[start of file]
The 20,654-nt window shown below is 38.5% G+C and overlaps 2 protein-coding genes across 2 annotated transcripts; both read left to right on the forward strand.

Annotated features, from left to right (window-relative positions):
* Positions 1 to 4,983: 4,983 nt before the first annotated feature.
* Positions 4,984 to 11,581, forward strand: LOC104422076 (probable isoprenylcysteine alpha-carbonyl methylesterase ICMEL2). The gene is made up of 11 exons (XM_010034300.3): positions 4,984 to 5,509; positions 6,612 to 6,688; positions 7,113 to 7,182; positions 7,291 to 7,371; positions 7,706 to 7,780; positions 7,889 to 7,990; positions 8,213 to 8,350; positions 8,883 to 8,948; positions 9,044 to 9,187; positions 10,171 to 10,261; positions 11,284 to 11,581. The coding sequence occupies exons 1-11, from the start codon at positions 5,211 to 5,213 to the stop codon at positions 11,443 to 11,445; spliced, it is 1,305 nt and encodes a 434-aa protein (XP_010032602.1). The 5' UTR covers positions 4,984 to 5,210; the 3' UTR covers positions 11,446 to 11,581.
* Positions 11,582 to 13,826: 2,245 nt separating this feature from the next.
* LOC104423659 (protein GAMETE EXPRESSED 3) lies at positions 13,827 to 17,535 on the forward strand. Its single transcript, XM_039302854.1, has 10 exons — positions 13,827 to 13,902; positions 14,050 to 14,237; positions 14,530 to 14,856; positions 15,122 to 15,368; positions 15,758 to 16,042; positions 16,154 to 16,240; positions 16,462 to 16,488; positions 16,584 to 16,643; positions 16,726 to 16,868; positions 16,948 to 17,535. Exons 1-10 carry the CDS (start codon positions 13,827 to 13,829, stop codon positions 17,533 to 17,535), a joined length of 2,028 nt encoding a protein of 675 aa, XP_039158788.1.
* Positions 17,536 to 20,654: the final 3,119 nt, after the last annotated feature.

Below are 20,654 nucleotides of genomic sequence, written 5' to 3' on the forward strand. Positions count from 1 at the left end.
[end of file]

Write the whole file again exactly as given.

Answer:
The 20,654-nt window shown below is 38.5% G+C and overlaps 2 protein-coding genes across 2 annotated transcripts; both read left to right on the forward strand.

Annotated features, from left to right (window-relative positions):
* Positions 1 to 4,983: 4,983 nt before the first annotated feature.
* Positions 4,984 to 11,581, forward strand: LOC104422076 (probable isoprenylcysteine alpha-carbonyl methylesterase ICMEL2). The gene is made up of 11 exons (XM_010034300.3): positions 4,984 to 5,509; positions 6,612 to 6,688; positions 7,113 to 7,182; positions 7,291 to 7,371; positions 7,706 to 7,780; positions 7,889 to 7,990; positions 8,213 to 8,350; positions 8,883 to 8,948; positions 9,044 to 9,187; positions 10,171 to 10,261; positions 11,284 to 11,581. The coding sequence occupies exons 1-11, from the start codon at positions 5,211 to 5,213 to the stop codon at positions 11,443 to 11,445; spliced, it is 1,305 nt and encodes a 434-aa protein (XP_010032602.1). The 5' UTR covers positions 4,984 to 5,210; the 3' UTR covers positions 11,446 to 11,581.
* Positions 11,582 to 13,826: 2,245 nt separating this feature from the next.
* LOC104423659 (protein GAMETE EXPRESSED 3) lies at positions 13,827 to 17,535 on the forward strand. Its single transcript, XM_039302854.1, has 10 exons — positions 13,827 to 13,902; positions 14,050 to 14,237; positions 14,530 to 14,856; positions 15,122 to 15,368; positions 15,758 to 16,042; positions 16,154 to 16,240; positions 16,462 to 16,488; positions 16,584 to 16,643; positions 16,726 to 16,868; positions 16,948 to 17,535. Exons 1-10 carry the CDS (start codon positions 13,827 to 13,829, stop codon positions 17,533 to 17,535), a joined length of 2,028 nt encoding a protein of 675 aa, XP_039158788.1.
* Positions 17,536 to 20,654: the final 3,119 nt, after the last annotated feature.

Below are 20,654 nucleotides of genomic sequence, written 5' to 3' on the forward strand. Positions count from 1 at the left end.